The pics are fairly large, but if you use firefox you can hold down "ctrl" while scroll anywhere over the picture, and it will enlarge or reduce it for viewing.

Crocuses blooming.  Spring is almost here!






This one was my favorite.  This tree against the dark background amost looked like it was glowing.  I had a hard time balancing it but it still came out really good and close to what I wanted.


New Nikon D3000 Lens Test!  

Posted by The Simple Layman in

Well, I broke down and finally went digital with a new Nikon D3000, which in spite of some bad reviews, I love.  I was told that my older Nikon 50mm series E lens would not adapt but I found this not true.  It adapts well, but only in manual mode, which is the mode I like for my more serious work.

I made the choice to get the camera as a family camera that all of our six family members could use and for a business we hope to have someday soon.  My kids love it.

When I first put the original 18-55mm lens to the test with pics of my wife's bookshelf in our bedroom I was disappointed with the sharpness and thought, "digital doesn't really compare with a film shot for sharpness."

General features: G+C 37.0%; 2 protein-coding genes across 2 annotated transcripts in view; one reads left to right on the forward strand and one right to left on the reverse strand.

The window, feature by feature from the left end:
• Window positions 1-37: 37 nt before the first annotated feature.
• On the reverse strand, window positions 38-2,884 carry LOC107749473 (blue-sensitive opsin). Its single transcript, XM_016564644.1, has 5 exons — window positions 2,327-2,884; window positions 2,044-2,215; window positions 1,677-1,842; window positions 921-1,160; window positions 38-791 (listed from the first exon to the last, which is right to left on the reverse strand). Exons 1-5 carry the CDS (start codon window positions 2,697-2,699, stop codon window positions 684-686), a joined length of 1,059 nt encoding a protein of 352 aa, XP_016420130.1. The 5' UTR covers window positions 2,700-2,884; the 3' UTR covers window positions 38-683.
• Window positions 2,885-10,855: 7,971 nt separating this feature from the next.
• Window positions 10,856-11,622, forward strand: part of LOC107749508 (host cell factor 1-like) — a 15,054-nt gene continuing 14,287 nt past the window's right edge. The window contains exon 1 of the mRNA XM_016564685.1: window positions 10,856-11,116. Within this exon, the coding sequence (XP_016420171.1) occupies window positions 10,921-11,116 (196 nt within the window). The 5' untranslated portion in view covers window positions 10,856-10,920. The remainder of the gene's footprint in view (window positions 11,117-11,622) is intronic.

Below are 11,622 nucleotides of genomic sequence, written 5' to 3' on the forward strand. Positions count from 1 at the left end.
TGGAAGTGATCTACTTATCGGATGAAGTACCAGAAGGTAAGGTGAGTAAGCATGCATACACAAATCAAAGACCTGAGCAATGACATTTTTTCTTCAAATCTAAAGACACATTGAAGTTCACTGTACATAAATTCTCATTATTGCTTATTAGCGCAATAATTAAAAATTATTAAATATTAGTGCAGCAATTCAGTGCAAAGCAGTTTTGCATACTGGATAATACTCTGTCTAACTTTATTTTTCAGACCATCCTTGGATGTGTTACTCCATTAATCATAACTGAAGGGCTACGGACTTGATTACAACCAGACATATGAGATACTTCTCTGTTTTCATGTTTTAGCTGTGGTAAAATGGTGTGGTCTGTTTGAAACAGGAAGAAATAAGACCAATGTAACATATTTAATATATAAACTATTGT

Last night I decided to really put the camera to a lens test by placing the camera on a tripod and taking shots with both the original 18-55 mm lens and my Nikon 50mm series E lens, (not really Nikon's sharpest older lens), from my Nikon fm.  I then cropped a section of each photo which you can compare side by side. What I found was the lack of sharpness was not the fact that it was digital but because of the 18-55mm lens.

No doubt, it is a zoom lens and zoom lenses for the most part have improved much over the years, but the old lenses seem to just have an edge over the newer ones.  As I said, the older series E lens isn't even Nikon's sharpest lens made in Nikon's 35mm film camera "hey-day."

The sad part is that Nikon, at least to my knowledge, isn't making single format lenses for this camera with auto-focus features.  This is ok for me since the older lenses mount fine and are available on the net for less than $100.00, a small pittance compared to the cost of newer lenses.

Pic taken with original 18-55mm lens with enlarged section

Pic Taken with 50mm Series E lens and enlarged section

Hope this helps some of you who still enjoy the use of single format lenses and expecially don't want to give up the use of your old ones. By the way, I still love my old film cameras and plan to still use them.

As an added note:  Since the Nikon D3000 has an image sensor 1.5 times smaller than a 35mm negative frame, you must multiply the actual lens size of the lens from your 35mm camera by 1.5 to find out what the comparable image size is with the D3000.  In other words, an image taken on the D3000 using a 50mm film camera lens, when multiplied by a factor of 1.5, is the equivalent of a 75mm lens on 35mm film camera.  Thus, a 50mm lens on the D3000 will have the effect of a 75mm telephoto lens.